Promoting Stream Health in Southern Aquatic Ecosystems
The Apalachicola-Chattahoochee-Flint River Basin (ACF Basin) includes parts of the three states of Alabama, Florida, and Georgia and is an important water resource for both people and native flora and fauna. The river and its tributaries provide water to nearly 4 million people that live in the basin and is a critical source of freshwater for aquatic ecosystems in rivers and to Apalachicola Bay in Florida. Freshwater mussels have incredible diversity, life histories, and high ecological value for the aquatic systems they call home. Several imperiled species of freshwater mussels reside in the ACF River Basin, and despite their small size, mussels are a key indicator of river health. Impoundments, dredging, pollution, siltation, low water flows, and barriers to host fish movement have reduced habitat suitability and impacted native mussel populations in the ACF Basin and other river systems in the Southeast. Improving stream health benefits the lives of mussels and other native species as well as the lives of people who reside in the basin through adequate freshwater quantity and quality.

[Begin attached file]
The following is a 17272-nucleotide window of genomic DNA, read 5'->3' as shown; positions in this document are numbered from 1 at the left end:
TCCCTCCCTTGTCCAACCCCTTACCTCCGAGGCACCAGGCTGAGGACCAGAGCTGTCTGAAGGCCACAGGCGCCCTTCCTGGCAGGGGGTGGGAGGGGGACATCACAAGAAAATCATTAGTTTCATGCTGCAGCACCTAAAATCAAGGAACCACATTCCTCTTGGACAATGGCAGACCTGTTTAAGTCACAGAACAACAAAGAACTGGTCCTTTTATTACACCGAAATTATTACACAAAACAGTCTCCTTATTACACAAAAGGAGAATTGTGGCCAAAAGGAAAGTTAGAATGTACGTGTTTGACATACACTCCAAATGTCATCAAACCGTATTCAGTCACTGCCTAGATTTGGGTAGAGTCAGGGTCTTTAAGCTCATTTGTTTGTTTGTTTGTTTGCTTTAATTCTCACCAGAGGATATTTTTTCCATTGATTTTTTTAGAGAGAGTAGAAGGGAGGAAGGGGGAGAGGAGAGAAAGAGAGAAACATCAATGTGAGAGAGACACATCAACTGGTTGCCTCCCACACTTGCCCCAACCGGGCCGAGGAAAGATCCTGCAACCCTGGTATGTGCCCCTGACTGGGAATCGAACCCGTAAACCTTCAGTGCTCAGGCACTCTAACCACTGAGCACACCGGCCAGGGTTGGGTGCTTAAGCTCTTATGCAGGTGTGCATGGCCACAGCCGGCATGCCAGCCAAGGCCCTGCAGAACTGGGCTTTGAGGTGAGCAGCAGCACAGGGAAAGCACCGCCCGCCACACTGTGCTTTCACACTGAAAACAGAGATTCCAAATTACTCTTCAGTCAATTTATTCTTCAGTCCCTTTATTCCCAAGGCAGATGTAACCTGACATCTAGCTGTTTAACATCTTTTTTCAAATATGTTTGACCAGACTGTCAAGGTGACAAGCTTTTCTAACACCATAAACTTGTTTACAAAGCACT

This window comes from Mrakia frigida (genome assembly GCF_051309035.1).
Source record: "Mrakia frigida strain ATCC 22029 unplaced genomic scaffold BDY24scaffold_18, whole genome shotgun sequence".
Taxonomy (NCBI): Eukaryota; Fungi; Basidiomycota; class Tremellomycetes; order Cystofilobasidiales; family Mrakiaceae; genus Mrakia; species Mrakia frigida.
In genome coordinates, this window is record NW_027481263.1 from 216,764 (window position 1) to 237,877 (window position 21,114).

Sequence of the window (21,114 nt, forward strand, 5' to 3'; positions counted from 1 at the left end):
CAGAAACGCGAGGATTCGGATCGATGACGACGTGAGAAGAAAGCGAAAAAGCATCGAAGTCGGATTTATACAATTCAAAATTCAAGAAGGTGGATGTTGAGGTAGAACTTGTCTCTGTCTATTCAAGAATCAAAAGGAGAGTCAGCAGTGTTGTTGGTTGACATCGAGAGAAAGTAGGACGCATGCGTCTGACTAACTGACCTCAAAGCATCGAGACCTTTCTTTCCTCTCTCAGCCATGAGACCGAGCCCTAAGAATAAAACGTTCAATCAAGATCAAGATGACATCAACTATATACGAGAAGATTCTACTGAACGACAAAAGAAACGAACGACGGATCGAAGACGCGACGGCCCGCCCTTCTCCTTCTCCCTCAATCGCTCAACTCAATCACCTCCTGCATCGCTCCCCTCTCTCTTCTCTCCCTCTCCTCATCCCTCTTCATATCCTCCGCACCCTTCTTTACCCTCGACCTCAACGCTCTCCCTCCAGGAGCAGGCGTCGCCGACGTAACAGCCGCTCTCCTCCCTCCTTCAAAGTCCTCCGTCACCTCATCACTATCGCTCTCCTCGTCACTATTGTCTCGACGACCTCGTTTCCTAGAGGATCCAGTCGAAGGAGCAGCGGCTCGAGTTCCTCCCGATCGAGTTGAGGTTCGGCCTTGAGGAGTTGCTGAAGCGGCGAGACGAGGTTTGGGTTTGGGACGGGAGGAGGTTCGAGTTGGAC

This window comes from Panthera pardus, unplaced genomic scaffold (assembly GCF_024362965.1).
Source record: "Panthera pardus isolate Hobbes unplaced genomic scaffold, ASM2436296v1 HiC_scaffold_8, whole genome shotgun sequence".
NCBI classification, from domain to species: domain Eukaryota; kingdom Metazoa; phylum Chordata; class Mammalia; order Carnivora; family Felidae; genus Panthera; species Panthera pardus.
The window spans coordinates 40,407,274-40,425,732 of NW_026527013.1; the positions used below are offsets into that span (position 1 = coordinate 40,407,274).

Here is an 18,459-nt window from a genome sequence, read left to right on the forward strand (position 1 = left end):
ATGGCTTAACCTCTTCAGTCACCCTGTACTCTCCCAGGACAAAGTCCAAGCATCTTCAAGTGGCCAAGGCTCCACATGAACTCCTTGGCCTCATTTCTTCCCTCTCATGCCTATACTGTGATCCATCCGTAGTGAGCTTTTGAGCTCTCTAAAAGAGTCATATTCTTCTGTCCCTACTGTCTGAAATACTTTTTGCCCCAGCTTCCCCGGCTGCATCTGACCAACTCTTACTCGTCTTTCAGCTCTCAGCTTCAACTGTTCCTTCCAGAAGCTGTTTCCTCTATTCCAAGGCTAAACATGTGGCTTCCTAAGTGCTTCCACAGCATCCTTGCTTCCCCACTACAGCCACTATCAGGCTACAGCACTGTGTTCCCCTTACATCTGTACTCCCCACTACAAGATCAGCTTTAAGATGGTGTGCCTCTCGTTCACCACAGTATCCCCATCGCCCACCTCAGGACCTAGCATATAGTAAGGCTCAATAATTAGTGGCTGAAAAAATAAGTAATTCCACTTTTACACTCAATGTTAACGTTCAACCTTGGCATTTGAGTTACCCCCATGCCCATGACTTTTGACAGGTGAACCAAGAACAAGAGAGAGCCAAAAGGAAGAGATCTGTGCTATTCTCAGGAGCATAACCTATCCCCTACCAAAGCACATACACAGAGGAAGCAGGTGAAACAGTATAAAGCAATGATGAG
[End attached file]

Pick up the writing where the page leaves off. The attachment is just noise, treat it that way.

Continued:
Mussel Madness at the 2023 ACF Basin Freshwater Mussel Workshop
Fisheries Biologist Andy Hartzog (Panama City Fish and Wildlife Conservation Office) coordinated the 2023 Apalachicola-Chattahoochee-Flint River Basin Freshwater Mussel Workshop along with additional staff from the U.S. Fish and Wildlife Service, Georgia Department of Natural Resources, and The Jones Center at Ichauway. The workshop was held from August 1 - August 3, 2023 at The Jones Center in southwest Georgia, where participants were able to dive into the world of freshwater mussels and learn about life history, identification, and habitat requirements for the mighty mollusks of the ACF Basin.
The group consisted of state and federal biologists, environmental consultants, students, project reviewers, and anyone interested in freshwater mussel sampling. Course instruction included classroom lectures and a field day for hands-on collection and identification of freshwater mussels. Discussion topics included mussel evolution, taxonomy, biology, ecology, shell identification, threats to mussel populations, current research, proposed federal and state listings, survey methods, and molecular, genetic, and propagation techniques.
During the workshop, the group discovered species that were presumed extirpated and found new populations of Fat threeridge mussels (Amblema neislerii). With folks trained on mussel identification and conservation techniques, we are better able to monitor imperiled populations, support initiatives to ensure survival and reproduction of listed freshwater mussels, and bolster our commitment to protect and restore the habitats where they live.